Fact sheet 01-2017
Telerehabilitation (TR) involves providing rehabilitation through information and communication technology, regardless of the patient’s geographical location (1). As traditional rehabilitation, TR consists in patient assessment, clarification of goals, patient-tailored therapies, including exercise, as well interdisciplinary collaboration between different health professionals.
There are three categories of TR: image-based TR, sensor-based TR and use of virtual technologies (4, 5). TR can be performed via videoconferencing where patients and health professionals have real-time contacts, via recording of video sessions, or via automated algorithms which guide the patients through an exercise programme (6). Sensors measuring glucose levels, blood pressure, oxygen saturation or physical activity can provide an overview of the evolution of the patient’s health status without the need to visit a health institution (3, 7).
Various studies have shown that TR can have similar effects to those of traditional rehabilitation (3).
Advantages of telerehabilitation
The use of TR can eliminate practical barriers, such as difficult weather conditions and long travel distances. Differences between municipalities can be reduced by the provision of specialised rehabilitation where this is not available (3, 8). TR allows for more frequent exercise sessions than traditional centre-based rehabilitation programmes, which are often provided 1-2 times a week (3, 4). Furthermore, the technology can encourage exercise regularity through tailored motivational messages, which can prevent dropout during holiday periods. TR can be conducted individually or in groups. Interactive features and gamification elements can create group affiliation and increase training motivation (8). Rehabilitation in the home environment can also support long-term exercise maintenance (9).
Experience with telerehabilitation in Norway
There are few examples of use of TR in Norway. A pilot study in which a two-year TR intervention was offered to patients with COPD showed that TR is feasible and that patients were satisfied (8). Participants trained on a treadmill at home, registered symptoms and oxygen saturation in a website available on a tablet, and received weekly follow-up by a physiotherapist via videoconferencing. Despite deterioration in COPD is expected over time, the participants maintained their physical capacity, health status and quality of life. The number of hospitalisations and outpatient visits were also reduced (10). An international multicentre randomised controlled trial is currently being conducted . This study will provide evidence on whether TR is a cost-effective strategy for follow-up of patients with COPD (11).
Challenges of telerehabilitation
Adopting TR in clinical practice requires organisation changes which may be challenging. So far, only few telemedicine interventions have evolved beyond the pilot phase. There are currently no strategic plans or referral schemes which encourage large-scale implementation of TR in Norway. Moreover, there is still little knowledge on which patients woud benefit most from TR (3). Computer literacy among the users may affect adherence, and the technology must be available and affordable to those who want to make use of TR (12). The cost-effectiveness of TR remains still unknown. Future studies should therefore evaluate organisational and economic effects of TR.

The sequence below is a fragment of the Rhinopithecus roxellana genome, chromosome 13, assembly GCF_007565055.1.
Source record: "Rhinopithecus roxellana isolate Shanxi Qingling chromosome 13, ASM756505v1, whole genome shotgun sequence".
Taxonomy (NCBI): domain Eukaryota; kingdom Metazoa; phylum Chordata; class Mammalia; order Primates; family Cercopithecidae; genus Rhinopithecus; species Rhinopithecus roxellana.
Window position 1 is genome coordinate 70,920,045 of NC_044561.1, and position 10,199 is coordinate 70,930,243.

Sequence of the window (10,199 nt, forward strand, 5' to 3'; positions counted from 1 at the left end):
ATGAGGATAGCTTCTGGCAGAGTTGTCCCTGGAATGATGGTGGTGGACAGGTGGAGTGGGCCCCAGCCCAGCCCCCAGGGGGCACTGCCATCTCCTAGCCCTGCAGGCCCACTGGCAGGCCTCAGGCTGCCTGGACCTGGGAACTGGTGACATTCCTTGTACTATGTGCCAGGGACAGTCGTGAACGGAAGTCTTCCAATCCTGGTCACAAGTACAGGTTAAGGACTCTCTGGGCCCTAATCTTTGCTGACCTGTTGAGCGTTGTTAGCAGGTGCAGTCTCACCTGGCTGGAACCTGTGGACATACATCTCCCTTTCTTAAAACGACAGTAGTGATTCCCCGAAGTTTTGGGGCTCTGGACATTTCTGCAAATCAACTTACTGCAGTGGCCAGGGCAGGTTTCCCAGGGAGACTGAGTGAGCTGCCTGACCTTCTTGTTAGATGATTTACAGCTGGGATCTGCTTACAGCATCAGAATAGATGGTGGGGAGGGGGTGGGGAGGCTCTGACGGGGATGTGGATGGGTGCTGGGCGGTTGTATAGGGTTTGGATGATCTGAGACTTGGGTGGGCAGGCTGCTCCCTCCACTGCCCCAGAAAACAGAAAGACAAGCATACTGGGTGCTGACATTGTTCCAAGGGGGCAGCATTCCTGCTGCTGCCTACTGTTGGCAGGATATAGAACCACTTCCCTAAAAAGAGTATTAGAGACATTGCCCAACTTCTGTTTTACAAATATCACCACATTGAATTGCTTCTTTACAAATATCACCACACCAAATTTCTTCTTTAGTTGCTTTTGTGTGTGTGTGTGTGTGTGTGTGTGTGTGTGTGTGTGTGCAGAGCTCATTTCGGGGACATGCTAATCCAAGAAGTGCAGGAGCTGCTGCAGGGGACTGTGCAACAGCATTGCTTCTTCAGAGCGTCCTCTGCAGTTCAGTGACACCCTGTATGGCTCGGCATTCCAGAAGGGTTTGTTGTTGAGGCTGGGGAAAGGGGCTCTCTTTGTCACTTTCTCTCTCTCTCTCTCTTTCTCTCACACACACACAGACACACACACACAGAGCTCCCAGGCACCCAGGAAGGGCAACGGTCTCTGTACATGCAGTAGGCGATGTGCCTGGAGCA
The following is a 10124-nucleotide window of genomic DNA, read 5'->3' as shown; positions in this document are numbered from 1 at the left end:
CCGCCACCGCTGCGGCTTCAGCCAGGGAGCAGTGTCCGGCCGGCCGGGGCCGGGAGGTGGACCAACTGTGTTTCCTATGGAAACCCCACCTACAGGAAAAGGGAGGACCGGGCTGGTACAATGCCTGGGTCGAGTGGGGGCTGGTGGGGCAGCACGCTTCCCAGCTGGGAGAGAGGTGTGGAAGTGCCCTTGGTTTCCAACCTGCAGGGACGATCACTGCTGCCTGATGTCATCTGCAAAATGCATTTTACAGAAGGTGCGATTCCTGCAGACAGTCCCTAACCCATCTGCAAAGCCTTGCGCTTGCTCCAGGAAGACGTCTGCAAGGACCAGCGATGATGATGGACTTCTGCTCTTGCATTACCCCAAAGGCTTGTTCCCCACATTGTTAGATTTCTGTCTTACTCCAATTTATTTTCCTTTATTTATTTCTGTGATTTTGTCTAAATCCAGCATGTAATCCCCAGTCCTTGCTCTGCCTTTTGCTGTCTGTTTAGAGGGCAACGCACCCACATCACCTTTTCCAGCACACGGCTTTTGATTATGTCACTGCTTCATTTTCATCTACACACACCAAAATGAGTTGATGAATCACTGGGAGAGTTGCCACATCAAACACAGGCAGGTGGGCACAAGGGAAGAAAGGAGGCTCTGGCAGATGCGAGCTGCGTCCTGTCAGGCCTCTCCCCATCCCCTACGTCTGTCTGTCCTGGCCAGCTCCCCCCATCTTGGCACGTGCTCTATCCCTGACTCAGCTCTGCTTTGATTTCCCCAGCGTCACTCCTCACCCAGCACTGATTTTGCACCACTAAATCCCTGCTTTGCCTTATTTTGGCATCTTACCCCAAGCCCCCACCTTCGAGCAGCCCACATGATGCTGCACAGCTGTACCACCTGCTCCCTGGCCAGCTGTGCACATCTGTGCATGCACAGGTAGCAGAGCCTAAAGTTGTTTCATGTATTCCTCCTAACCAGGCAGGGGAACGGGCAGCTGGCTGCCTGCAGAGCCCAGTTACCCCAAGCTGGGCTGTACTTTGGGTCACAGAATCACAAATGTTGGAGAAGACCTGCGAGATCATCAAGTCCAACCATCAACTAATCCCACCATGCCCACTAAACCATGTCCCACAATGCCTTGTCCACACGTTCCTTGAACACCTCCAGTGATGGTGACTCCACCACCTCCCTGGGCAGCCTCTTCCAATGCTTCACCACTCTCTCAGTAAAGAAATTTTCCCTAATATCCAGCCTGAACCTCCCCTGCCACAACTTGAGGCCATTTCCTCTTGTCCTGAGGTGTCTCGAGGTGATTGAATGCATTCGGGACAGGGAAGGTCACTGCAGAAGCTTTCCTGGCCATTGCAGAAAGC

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- Helse- og omsorgsdepartementet. Forskrift om habilitering og rehabilitering, individuell plan og koordinator Lovdata.no2012 [Tilgjengelig fra: https://lovdata.no/dokument/SF/forskrift/2011-12-16-1256/KAPITTEL_2#§3.
- Langberg H, Lindahl MP, Kidholm K, Dinesen B. Telerehabilitering. Ugeskrift for Læger. 2014;176(10):944-7.
- Theodoros D, Russell T. Telerehabilitation: current perspectives. In: Latifi R, editor. Current principles and practices of telemedicine and e-Health: IOS Press; 2008. p. 191-210.
- Russell T. Physical rehabilitation using telemedicine. J Telemed Telecare. 2007;13(5):217-20.
- Cherney LR, van Vuuren S. Telerehabilitation, Virtual Therapists, and Acquired Neurologic Speech and Language Disorders. Semin Speech Lang. 2012;33(3):243-57.
- Tabak M, Brusse-Keizer M, van der Valk P, Hermens H, Vollenbroek-Hutten M. A telehealth program for self-management of COPD exacerbations and promotion of an active lifestyle: a pilot randomized controlled trial. Int J Chron Obstruct Pulmon Dis. 2014;9:935.
- Hoaas H, Andreassen H, Lien L, Hjalmarsen A, Zanaboni P. Adherence and factors affecting satisfaction in long-term telerehabilitation for patients with chronic obstructive pulmonary disease: a mixed methods study. BMC Med Inform Decis Mak. 2016;16(1):26.
- Holland AE, Mahal A, Hill CJ, Lee AL, Burge AT, Moore R, et al. Benefits and costs of home-based pulmonary rehabilitation in chronic obstructive pulmonary disease-a multi-centre randomised controlled equivalence trial. BMC Pulm Med. 2013;13(1):1.
- Zanaboni P, Hoaas H, Lien LA, Hjalmarsen A, Wootton R. Long-term exercise maintenance in COPD via telerehabilitation: A two-year pilot study. J Telemed Telecare. 2016;0(0):1-9.
- Zanaboni P, Dinesen B, Hjalmarsen A, Hoaas H, Holland AE, Oliveira CC, et al. Long-term integrated telerehabilitation of COPD Patients: a multicentre randomised controlled trial (iTrain). BMC Pulm Med. 2016;16(1):126.
- O’Connor S, Hanlon P, O’Donnell CA, Garcia S, Glanville J, Mair FS. Understanding factors affecting patient and public engagement and recruitment to digital health interventions: a systematic review of qualitative studies. BMC Med Inform Decis Mak. 2016;16(1):120.